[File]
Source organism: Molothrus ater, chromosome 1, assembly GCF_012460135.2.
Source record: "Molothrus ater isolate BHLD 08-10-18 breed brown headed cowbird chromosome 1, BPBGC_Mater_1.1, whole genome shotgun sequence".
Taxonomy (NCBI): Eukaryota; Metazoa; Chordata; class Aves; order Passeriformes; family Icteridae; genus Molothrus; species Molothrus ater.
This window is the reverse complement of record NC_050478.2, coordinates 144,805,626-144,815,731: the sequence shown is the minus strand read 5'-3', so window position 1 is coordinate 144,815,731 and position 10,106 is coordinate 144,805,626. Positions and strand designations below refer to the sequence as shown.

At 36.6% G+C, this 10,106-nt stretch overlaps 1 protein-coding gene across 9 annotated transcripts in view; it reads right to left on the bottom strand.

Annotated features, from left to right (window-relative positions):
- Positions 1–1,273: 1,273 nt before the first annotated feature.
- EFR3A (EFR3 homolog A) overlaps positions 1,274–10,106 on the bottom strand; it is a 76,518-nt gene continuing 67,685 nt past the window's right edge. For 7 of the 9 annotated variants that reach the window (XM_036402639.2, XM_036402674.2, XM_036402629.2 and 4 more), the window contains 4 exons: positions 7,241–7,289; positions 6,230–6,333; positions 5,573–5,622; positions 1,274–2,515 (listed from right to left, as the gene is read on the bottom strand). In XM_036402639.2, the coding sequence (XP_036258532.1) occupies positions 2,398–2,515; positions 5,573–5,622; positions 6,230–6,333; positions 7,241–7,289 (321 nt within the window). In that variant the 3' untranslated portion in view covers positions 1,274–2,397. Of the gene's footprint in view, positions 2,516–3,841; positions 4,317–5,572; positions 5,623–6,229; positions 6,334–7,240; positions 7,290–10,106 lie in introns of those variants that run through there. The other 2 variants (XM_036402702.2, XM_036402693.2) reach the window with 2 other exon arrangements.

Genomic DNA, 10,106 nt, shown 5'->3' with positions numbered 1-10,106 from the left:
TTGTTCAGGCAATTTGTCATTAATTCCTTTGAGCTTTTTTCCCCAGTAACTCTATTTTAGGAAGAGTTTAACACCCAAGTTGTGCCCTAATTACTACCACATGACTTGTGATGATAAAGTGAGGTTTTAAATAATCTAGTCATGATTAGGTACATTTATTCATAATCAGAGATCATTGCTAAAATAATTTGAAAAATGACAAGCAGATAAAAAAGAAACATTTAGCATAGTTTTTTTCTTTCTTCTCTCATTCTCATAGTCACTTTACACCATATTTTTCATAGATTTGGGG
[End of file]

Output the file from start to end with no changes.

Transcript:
Source organism: Molothrus ater, chromosome 1, assembly GCF_012460135.2.
Source record: "Molothrus ater isolate BHLD 08-10-18 breed brown headed cowbird chromosome 1, BPBGC_Mater_1.1, whole genome shotgun sequence".
Taxonomy (NCBI): Eukaryota; Metazoa; Chordata; class Aves; order Passeriformes; family Icteridae; genus Molothrus; species Molothrus ater.
This window is the reverse complement of record NC_050478.2, coordinates 144,805,626-144,815,731: the sequence shown is the minus strand read 5'-3', so window position 1 is coordinate 144,815,731 and position 10,106 is coordinate 144,805,626. Positions and strand designations below refer to the sequence as shown.

At 36.6% G+C, this 10,106-nt stretch overlaps 1 protein-coding gene across 9 annotated transcripts in view; it reads right to left on the bottom strand.

Annotated features, from left to right (window-relative positions):
- Positions 1–1,273: 1,273 nt before the first annotated feature.
- EFR3A (EFR3 homolog A) overlaps positions 1,274–10,106 on the bottom strand; it is a 76,518-nt gene continuing 67,685 nt past the window's right edge. For 7 of the 9 annotated variants that reach the window (XM_036402639.2, XM_036402674.2, XM_036402629.2 and 4 more), the window contains 4 exons: positions 7,241–7,289; positions 6,230–6,333; positions 5,573–5,622; positions 1,274–2,515 (listed from right to left, as the gene is read on the bottom strand). In XM_036402639.2, the coding sequence (XP_036258532.1) occupies positions 2,398–2,515; positions 5,573–5,622; positions 6,230–6,333; positions 7,241–7,289 (321 nt within the window). In that variant the 3' untranslated portion in view covers positions 1,274–2,397. Of the gene's footprint in view, positions 2,516–3,841; positions 4,317–5,572; positions 5,623–6,229; positions 6,334–7,240; positions 7,290–10,106 lie in introns of those variants that run through there. The other 2 variants (XM_036402702.2, XM_036402693.2) reach the window with 2 other exon arrangements.

Genomic DNA, 10,106 nt, shown 5'->3' with positions numbered 1-10,106 from the left:
TTGTTCAGGCAATTTGTCATTAATTCCTTTGAGCTTTTTTCCCCAGTAACTCTATTTTAGGAAGAGTTTAACACCCAAGTTGTGCCCTAATTACTACCACATGACTTGTGATGATAAAGTGAGGTTTTAAATAATCTAGTCATGATTAGGTACATTTATTCATAATCAGAGATCATTGCTAAAATAATTTGAAAAATGACAAGCAGATAAAAAAGAAACATTTAGCATAGTTTTTTTCTTTCTTCTCTCATTCTCATAGTCACTTTACACCATATTTTTCATAGATTTGGGG